Premature Concrete Deterioration in Texas Department of Transportation Precast Elements

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Title: Premature Concrete Deterioration in Texas Department of Transportation Precast Elements

Author(s): B. L. Lawrence, J. J. Myers, and R. L. Carrasquillo

Publication: Special Publication

Volume: 177

Issue:

Appears on pages(s): 141-158

Keywords: alkali-silica reaction; calcium aluminates; cast-in-place concrete; chert; ettringite; silica; steam curing; sulfate attack

Date: 1/1/1999

Abstract:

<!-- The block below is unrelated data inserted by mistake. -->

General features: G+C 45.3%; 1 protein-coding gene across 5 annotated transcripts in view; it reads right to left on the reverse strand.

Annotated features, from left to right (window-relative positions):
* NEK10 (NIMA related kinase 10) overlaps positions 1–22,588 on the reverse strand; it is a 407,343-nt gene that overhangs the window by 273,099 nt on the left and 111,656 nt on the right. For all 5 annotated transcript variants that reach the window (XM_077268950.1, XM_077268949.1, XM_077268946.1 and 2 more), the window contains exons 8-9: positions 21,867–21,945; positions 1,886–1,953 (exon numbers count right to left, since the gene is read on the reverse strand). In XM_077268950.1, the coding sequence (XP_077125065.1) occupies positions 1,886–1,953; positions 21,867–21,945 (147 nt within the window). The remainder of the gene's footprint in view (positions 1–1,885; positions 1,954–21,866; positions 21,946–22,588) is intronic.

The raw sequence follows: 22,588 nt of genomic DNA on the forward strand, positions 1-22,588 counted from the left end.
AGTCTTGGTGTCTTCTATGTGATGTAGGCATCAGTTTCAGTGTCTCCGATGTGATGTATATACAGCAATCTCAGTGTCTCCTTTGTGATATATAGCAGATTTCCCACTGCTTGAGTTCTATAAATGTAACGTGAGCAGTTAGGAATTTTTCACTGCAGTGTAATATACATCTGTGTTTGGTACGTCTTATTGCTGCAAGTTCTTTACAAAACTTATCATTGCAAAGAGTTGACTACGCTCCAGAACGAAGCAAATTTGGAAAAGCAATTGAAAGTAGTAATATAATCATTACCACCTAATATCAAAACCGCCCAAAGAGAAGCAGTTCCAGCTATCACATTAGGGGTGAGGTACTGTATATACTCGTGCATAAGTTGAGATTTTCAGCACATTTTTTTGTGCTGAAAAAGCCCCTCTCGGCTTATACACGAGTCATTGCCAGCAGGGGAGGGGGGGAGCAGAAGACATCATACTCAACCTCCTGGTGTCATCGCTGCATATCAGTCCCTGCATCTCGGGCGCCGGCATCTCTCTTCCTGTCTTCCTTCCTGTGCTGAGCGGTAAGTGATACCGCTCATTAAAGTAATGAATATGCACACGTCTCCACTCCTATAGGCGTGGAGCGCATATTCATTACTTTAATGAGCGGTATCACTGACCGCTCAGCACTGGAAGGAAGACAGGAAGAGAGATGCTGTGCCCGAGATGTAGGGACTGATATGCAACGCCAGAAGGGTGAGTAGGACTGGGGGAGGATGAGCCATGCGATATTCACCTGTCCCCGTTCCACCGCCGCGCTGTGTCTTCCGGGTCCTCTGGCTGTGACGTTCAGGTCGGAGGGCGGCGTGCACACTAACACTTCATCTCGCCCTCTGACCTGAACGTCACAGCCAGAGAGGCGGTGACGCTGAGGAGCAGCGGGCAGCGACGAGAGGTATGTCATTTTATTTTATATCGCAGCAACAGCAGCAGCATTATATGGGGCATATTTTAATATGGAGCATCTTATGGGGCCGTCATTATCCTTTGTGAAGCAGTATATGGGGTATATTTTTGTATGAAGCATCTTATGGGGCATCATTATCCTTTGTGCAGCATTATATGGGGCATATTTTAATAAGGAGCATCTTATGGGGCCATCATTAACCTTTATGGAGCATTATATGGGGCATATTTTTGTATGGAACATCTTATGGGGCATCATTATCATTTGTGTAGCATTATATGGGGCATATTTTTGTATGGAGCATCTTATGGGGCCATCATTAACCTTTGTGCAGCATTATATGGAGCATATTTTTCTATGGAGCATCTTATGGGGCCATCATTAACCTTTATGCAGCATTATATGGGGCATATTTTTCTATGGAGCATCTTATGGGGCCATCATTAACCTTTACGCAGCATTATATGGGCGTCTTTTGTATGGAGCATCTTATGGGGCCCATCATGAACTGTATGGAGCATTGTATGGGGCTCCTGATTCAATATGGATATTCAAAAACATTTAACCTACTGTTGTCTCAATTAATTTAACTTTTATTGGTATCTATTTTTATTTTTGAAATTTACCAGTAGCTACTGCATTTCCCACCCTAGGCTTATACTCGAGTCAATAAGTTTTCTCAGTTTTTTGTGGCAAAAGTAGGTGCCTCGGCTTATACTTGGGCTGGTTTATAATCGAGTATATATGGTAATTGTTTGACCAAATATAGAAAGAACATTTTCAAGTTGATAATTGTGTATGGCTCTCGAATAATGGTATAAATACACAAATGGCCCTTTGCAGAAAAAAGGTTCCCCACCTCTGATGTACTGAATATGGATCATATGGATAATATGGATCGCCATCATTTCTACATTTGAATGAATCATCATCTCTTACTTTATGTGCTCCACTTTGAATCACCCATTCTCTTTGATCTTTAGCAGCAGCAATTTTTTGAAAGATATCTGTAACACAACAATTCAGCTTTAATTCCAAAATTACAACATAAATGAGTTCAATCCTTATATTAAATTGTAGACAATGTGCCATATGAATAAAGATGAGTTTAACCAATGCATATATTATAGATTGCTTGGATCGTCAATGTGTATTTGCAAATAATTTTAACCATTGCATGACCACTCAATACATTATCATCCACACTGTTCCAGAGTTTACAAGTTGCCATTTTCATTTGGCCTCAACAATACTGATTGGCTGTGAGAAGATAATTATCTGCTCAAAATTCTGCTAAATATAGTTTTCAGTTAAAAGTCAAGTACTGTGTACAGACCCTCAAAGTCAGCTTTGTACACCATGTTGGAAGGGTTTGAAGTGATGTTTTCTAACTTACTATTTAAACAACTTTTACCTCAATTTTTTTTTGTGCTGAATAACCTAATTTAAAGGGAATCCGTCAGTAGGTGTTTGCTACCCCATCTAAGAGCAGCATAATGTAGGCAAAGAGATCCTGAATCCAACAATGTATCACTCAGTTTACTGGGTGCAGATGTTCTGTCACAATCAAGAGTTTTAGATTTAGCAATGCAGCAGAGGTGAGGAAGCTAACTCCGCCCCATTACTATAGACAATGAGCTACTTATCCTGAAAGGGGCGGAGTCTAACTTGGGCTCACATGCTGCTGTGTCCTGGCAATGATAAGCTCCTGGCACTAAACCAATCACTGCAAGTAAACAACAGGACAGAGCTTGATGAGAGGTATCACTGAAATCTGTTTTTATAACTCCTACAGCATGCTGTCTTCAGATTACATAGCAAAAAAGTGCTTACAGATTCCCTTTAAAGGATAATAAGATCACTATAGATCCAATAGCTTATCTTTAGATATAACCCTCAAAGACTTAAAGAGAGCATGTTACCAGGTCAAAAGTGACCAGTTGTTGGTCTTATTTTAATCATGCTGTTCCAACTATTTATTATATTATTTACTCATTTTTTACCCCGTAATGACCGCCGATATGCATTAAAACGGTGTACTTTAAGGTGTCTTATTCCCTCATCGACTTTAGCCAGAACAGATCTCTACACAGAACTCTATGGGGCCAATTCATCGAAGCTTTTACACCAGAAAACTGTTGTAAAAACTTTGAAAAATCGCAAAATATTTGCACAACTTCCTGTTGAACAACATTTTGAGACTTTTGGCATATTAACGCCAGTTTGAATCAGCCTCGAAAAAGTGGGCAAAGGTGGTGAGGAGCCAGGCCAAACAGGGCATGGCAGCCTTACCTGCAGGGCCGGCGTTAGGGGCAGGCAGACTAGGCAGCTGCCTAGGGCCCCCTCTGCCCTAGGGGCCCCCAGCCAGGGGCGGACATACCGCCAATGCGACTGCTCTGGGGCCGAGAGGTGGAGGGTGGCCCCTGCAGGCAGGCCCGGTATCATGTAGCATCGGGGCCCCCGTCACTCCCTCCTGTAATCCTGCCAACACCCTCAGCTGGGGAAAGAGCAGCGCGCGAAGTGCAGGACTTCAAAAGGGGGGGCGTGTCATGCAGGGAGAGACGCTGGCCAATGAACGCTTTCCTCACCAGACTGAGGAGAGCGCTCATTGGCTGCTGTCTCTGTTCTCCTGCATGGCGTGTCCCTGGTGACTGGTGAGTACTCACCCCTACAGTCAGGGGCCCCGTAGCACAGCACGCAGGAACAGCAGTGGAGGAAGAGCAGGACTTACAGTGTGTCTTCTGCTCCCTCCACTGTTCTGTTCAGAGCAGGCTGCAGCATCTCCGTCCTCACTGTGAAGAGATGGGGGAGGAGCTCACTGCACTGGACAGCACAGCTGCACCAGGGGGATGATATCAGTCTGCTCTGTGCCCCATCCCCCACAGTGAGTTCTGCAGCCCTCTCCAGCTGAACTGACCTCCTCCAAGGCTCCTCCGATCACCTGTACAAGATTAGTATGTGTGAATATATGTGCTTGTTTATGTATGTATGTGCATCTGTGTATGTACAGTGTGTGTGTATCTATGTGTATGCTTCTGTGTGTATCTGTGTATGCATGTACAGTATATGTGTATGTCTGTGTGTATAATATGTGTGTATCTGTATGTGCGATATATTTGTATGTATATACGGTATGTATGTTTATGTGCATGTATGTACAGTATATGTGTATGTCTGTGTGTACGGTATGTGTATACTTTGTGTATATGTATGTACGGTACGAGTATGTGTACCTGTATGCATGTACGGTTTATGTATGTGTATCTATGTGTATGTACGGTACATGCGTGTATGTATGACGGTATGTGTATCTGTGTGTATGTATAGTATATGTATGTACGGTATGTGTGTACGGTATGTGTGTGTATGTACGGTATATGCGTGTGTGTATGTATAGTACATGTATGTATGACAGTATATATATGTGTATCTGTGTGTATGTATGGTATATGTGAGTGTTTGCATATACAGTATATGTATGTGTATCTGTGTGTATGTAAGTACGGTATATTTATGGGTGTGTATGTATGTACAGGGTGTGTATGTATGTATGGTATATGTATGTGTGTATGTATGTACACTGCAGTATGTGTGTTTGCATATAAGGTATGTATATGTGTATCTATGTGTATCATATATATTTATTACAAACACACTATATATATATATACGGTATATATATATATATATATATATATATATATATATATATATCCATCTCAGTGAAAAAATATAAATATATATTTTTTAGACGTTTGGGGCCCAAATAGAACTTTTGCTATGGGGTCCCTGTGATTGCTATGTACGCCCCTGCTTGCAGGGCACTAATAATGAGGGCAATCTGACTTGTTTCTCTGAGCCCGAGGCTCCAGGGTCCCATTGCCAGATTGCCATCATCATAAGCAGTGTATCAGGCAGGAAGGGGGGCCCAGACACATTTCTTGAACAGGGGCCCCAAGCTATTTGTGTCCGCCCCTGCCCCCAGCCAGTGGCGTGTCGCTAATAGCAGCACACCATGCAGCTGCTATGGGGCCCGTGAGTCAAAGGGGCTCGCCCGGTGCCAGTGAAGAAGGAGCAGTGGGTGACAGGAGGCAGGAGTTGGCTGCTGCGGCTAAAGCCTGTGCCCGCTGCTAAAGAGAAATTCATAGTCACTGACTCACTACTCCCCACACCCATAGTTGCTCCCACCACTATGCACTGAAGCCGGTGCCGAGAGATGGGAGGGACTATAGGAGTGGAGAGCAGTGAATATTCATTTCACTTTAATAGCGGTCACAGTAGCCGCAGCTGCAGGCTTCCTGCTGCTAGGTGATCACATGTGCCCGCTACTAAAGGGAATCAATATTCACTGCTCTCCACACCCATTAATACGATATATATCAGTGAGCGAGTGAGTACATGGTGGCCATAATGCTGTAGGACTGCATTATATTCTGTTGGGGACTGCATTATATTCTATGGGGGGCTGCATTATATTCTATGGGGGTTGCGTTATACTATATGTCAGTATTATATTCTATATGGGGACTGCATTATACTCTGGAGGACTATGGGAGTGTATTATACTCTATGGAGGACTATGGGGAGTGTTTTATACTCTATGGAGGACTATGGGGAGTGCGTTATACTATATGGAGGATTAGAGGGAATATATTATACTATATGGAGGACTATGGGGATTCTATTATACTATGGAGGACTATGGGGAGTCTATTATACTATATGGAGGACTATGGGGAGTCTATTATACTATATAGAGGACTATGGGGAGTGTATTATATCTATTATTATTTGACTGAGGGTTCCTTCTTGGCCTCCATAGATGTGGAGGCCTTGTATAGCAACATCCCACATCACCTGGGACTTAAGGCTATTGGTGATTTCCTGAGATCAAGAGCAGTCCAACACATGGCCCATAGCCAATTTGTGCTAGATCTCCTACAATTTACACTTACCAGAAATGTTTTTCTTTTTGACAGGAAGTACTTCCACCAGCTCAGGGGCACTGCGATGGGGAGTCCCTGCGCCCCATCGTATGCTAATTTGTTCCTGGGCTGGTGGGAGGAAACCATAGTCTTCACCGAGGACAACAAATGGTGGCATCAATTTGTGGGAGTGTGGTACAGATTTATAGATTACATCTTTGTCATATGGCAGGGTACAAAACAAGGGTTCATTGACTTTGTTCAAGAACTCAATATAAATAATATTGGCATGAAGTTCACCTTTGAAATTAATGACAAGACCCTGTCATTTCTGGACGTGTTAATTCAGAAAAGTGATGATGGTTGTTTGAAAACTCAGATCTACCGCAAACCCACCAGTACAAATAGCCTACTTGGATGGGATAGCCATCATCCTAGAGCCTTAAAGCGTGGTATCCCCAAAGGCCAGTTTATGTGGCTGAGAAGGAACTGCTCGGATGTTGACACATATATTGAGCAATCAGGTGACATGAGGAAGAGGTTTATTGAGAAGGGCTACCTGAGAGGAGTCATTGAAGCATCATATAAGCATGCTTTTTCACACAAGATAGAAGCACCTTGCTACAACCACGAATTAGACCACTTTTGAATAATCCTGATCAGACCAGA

The occurrence of premature concrete deterioration found in Texas Department of Transportation (TxDOT) precast concrete elements and other types of concrete structures found in Texas has prompted TxDOT to conduct an investigation into the cause of this deterioration. TxDOT’s investigation of 69 prestressed concrete box beams, of which 56 are exhibiting various degrees of deterioration, includes a historical documentation review, chemical analysis and petrographic examination with both optical and scanning electron microprob microscopy. The cement mill that supplied the cement for the 56 beams that are deteriorating conducted an independent investigation. An overview of both investigations is presented. The investigation conducted by TxDOT revealed distress associated with pasted expansion. Ettringite was found throughout the concrete samples in the voids, cracks, gaps around aggregate particles and concentrations or nests exclusively within the cement paste. The presence of alkali-silica reaction (ASR) was also observed but little if any distress could be conclusively attributed to the ASR. The cement manufacturer’s investigation concluded that the main cause of distress was ASR and that delayed ettringite formation occurred as a secondary mechanism most likely resulting from poor construction practices. The varying conclusions of TxDOT’s and the cement manufacturer’s investigations typify the polarization of industry nation wide if not world wide over similar case studies involving this phenomenon described herein as premature concrete deterioration. Accordingly, the conclusion of this paper addresses some of the ramifications of not attaining a resolution to this problem.